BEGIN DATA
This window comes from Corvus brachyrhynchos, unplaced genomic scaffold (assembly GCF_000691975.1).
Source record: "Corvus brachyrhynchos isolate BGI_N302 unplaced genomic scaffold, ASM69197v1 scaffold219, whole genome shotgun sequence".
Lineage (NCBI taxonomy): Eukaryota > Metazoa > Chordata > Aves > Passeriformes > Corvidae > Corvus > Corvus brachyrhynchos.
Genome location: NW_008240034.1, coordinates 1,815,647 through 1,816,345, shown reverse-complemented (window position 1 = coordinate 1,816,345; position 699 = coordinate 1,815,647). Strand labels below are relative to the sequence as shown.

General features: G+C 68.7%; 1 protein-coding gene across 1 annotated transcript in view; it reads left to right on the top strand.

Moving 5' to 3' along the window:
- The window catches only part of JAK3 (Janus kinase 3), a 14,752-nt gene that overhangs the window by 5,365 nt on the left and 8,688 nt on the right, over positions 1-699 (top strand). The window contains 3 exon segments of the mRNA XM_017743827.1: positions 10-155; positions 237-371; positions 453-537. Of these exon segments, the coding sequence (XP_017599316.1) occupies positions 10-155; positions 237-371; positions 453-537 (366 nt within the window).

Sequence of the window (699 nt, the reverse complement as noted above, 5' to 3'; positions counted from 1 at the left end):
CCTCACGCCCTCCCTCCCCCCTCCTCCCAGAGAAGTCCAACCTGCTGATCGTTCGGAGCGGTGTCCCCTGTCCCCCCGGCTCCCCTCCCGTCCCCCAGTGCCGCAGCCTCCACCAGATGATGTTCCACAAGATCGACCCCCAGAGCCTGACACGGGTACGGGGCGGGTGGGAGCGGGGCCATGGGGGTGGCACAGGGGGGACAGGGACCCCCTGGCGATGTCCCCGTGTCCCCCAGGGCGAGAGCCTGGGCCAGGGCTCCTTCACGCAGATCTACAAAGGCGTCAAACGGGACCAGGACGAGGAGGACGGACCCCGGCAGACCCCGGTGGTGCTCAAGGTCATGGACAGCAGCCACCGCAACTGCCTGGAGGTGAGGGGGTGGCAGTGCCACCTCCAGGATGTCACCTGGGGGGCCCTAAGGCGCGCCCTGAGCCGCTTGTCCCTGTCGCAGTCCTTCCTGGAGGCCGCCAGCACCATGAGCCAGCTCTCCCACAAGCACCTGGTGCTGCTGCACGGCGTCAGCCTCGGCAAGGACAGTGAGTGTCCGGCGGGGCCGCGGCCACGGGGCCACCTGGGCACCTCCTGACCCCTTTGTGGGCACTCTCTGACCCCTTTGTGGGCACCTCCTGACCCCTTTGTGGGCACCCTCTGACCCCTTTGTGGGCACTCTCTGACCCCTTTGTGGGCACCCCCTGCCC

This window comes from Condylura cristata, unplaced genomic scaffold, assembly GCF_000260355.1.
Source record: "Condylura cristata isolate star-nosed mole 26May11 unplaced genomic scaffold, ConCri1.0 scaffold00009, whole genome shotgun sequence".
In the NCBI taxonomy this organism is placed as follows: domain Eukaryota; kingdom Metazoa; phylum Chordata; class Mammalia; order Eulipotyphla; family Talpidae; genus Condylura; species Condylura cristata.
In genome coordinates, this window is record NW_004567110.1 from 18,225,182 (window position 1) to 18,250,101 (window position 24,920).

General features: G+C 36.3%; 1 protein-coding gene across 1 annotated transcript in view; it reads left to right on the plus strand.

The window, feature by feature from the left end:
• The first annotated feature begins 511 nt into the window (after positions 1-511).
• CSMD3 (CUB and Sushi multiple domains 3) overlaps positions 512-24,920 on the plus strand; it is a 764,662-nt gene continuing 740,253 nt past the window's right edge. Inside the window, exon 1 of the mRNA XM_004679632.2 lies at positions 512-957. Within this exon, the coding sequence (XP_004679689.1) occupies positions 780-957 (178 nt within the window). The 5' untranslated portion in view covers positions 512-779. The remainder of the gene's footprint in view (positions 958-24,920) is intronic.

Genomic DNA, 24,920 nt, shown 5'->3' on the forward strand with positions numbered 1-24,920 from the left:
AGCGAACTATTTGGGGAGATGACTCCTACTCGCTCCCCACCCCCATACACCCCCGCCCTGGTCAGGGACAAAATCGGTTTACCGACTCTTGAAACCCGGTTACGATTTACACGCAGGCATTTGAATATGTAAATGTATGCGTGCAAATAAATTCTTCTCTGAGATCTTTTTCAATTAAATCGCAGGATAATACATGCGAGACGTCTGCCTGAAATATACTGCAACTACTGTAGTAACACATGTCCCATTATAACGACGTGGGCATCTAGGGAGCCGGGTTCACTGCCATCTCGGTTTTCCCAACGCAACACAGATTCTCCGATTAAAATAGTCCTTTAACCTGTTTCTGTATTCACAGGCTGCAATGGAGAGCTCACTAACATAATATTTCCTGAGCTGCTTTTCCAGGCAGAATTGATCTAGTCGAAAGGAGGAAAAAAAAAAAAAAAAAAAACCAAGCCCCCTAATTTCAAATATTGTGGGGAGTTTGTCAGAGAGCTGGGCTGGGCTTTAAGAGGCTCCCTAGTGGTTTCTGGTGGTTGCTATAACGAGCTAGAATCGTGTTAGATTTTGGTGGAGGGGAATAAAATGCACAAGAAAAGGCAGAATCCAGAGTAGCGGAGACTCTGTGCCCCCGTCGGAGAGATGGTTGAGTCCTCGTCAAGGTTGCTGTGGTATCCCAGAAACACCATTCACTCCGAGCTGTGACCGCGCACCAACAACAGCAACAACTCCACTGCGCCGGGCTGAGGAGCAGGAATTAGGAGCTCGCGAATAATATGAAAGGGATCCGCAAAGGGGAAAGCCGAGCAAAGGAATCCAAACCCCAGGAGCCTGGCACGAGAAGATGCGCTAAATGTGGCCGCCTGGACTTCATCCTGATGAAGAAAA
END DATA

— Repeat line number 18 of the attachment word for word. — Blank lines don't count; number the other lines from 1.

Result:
Genomic DNA, 24,920 nt, shown 5'->3' on the forward strand with positions numbered 1-24,920 from the left: